“A goal is not always meant to be reached; it often serves simply as something to aim at.”
In the previous section, we talked about the importance of having a team mission statement. Having a clear vision, regardless if you’re working on a team or developing software by yourself, is vital to being successful. After all, how can you possibly move in the right direction if you haven’t decided what you ultimately want to achieve?
Robby Ingebretsen, a developer and co-creator of Pixel Lab, a user-experience design and software development studio, believes everyone should have a personal manifesto:
I don’t have a dictionary definition of manifesto at hand. I’ve avoided looking it up because I’m willing to hijack it (take that, word meanings!). I think of it this way: a manifesto is a declaration of why the thing you do makes the world better.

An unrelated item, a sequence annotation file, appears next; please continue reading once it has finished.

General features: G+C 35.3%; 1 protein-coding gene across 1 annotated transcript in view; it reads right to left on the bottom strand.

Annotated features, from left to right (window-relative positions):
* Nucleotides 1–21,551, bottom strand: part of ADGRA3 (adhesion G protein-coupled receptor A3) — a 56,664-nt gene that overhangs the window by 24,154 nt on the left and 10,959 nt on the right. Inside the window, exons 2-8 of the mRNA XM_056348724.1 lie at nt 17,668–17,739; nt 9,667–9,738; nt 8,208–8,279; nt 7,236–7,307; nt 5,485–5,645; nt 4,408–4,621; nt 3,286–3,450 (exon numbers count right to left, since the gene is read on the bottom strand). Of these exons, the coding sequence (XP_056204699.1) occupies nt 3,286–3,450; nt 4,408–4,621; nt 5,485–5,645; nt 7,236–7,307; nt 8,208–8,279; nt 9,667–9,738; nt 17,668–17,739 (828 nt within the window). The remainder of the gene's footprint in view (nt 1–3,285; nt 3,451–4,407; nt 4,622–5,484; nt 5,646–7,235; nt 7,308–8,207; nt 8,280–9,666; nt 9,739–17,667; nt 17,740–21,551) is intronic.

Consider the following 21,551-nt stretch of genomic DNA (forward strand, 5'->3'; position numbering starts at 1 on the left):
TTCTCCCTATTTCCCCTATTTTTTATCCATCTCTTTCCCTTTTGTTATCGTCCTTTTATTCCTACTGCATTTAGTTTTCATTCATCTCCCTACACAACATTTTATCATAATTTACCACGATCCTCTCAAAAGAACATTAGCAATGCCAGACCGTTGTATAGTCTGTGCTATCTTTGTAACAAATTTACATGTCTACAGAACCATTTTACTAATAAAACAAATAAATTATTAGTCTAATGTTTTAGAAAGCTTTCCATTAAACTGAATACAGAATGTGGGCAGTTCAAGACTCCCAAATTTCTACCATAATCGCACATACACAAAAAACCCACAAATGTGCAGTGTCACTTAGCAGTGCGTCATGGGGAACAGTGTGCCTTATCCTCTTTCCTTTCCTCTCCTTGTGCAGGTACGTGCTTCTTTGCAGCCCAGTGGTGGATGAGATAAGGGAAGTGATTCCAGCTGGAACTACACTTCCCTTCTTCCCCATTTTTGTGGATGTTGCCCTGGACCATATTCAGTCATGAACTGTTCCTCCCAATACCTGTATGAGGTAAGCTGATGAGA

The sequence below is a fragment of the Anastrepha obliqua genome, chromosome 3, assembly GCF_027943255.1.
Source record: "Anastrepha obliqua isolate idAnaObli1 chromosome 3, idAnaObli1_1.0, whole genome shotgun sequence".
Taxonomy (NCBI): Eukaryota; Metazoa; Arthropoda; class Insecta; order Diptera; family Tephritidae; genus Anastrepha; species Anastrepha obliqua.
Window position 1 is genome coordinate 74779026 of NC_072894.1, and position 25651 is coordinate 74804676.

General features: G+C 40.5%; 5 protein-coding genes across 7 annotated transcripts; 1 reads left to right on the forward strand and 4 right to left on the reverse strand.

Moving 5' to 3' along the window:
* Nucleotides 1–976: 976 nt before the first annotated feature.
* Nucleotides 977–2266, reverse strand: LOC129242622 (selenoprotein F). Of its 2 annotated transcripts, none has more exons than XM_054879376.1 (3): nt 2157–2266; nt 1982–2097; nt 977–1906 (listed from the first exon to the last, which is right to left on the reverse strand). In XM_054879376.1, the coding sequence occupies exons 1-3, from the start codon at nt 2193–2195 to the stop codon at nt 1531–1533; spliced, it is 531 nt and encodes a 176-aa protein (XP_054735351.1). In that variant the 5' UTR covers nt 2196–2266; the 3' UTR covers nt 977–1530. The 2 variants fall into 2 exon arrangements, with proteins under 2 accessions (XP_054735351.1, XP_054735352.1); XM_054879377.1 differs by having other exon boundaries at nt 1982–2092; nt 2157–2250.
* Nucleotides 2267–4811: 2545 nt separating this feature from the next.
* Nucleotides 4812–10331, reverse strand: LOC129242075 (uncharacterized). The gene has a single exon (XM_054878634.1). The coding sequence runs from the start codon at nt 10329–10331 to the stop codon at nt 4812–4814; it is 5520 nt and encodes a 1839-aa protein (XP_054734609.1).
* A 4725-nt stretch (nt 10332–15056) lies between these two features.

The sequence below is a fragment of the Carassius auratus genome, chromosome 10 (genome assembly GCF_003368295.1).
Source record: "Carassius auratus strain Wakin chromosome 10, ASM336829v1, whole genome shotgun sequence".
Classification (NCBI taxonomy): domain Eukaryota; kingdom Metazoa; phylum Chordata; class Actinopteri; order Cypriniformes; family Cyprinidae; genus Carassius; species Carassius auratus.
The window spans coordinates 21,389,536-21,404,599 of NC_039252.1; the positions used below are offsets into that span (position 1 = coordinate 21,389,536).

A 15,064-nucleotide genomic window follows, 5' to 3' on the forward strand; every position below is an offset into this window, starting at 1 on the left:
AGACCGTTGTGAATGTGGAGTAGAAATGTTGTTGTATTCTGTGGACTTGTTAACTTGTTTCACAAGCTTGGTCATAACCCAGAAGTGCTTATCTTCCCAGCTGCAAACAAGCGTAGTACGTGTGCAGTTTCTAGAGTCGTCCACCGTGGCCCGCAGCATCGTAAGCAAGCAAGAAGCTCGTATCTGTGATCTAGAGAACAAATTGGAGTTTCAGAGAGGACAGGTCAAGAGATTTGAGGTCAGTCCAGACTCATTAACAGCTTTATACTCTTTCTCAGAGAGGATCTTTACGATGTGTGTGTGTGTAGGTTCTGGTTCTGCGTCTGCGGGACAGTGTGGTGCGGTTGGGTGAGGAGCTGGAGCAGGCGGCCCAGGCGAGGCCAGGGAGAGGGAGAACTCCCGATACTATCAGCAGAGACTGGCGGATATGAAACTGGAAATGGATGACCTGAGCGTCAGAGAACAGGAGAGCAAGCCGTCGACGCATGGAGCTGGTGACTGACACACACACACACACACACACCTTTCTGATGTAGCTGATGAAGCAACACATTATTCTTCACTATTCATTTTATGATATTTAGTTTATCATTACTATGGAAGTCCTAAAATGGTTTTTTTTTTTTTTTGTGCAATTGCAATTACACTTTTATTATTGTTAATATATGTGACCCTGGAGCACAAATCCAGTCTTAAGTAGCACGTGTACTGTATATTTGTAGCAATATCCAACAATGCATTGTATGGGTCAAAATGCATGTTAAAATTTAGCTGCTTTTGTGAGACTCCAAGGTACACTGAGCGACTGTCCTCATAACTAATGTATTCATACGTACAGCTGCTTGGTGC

Ingebretsen believes developers should have a singular, overarching focus. It should be a summarized reason for why we’re building software products.
In the previous chapter I discussed how our team builds applications to help our organization achieve “the highest standards of patient care and service.” That’s our team’s singular focus. If we’re not achieving that, then we’re not delivering on our mission.
But here’s another thing: not only should you have an overall mission statement, but you should also have a manifesto for each project you’re working on.
For example, instead of saying, “I’m building ...